“Millennial didn’t come up as a dimension or even as a persona,” Stoddard tells “It’s how you work in workgroups and the tools that you need to be effective in that workgroup.” Moreover, Stoddard says that many non-millennial Adobe employees are tech savvy and adapt and bring new ideas. “It’s all about the mix and diversity of thought within the organization,” Stoddard tells

The human resources department at Farmers Insurance is using Workplace by Facebook to improve the way its 21,000 employees find crucial information, says Suzie Elliott, the insurance company’s chief human resources officer.

Elliott says her team is currently working with IT to improve a chatbot hosted in Workplace that allows employees to more easily find information about benefits, their paid time-off balances, bereavement leave, and other corporate policies. Her HR team “hammered” the bot with questions, helping IT to identify query phrasing they hadn’t considered in the initial version.

If the chatbot works as intended, Farmers employees, including claims representatives working remotely, will be able to pull information from several disparate HR systems through the Workplace chatbot, Elliott says.

Such technology evolution is the key. The digital tools millennials embrace today will be different from what the emerging workforce will be using five years from now, says Federal Reserve Bank of Boston CIO Don Anderson, echoing Abbatiello’s point.

“We can’t focus on just making [millennials] happy,” Anderson says. “It’s got to be this evolution and we have to keep it moving.”

Digital dexterity still lagging

For some enterprise workers, the evolution may include email — as in, they won’t use it. Abbatiello says many Generation Z candidates entering the workforce raised on Snapchat and Facebook Messenger won’t have used, and won’t want to use, email. “I don’t know a single person under 22 that uses email,” Abbatiello says.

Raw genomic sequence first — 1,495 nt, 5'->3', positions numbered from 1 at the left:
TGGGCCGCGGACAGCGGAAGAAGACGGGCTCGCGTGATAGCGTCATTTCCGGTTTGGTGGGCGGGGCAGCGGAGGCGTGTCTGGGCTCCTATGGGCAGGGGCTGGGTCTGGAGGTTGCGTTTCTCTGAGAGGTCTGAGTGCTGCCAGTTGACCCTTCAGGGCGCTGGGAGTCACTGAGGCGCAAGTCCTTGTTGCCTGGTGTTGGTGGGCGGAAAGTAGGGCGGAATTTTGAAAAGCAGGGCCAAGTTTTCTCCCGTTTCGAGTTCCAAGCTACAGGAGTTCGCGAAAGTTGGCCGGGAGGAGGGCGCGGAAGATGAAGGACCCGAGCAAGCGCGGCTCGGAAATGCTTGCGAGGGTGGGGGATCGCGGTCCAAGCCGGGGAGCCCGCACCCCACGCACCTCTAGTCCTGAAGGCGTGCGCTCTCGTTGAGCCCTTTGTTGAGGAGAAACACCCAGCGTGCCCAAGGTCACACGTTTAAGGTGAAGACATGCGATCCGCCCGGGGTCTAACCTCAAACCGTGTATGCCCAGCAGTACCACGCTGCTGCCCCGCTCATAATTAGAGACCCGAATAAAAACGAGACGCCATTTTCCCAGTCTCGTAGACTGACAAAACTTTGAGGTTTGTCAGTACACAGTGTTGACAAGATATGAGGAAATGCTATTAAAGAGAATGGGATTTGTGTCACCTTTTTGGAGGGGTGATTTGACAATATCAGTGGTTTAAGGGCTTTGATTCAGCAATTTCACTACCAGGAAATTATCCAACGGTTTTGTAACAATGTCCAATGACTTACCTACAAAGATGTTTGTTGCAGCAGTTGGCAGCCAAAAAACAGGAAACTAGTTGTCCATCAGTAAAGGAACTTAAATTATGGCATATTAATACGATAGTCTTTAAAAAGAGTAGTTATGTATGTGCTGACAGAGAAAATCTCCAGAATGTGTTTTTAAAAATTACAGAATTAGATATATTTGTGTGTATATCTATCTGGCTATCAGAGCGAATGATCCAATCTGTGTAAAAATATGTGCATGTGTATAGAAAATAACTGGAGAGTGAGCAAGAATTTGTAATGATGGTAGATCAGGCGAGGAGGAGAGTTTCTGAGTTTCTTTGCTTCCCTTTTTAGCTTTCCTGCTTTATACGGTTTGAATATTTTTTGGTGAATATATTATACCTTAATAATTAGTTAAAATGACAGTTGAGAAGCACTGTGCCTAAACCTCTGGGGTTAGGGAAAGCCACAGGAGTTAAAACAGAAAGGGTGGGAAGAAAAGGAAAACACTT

This could spur a change in communications and collaboration, facilitating greater adoption of tools like Slack and Facebook Workplace, whose real-time messaging capabilities mirror those with which younger generations are accustomed. Indeed, Abbatiello says some companies are mulling removing email as an internal communications option.

Evolving preferences are part of why Gartner sees the need for “digital dexterity,” which encompasses support for mobile, team-oriented and nonroutine ways of work, including the ability to manipulate media, information and technology. Despite the millennial majority, only 7 percent to 18 percent of organizations possess the digital dexterity to adopt solutions that support new ways of working, such as virtual collaboration from any location, according to Craig Roth, research vice president at Gartner.

CIOs grappling with an evolving workforce spanning different age demographics need help from human resources, as well as the entire C-suite. The CIO, CDO, CHRO and CMO must work together to ensure their workforces have the tools they need to collaborate and stay connected, Abbatiello says. Enterprises must break down the functional silos and align on common tools and processes.

That isn’t happening today, as 73 percent of 11,000 HR and business leaders surveyed by Deloitte say their C-suite isn’t working together to tackle human capital challenges.

“They need a whole reinvention around a hyperconnected workforce,” Abbatiello says. “A baby boomer can provide value to an organization in the same way a gig worker in their 20s can, but organizations don’t think like that enough — that’s the real call to action.”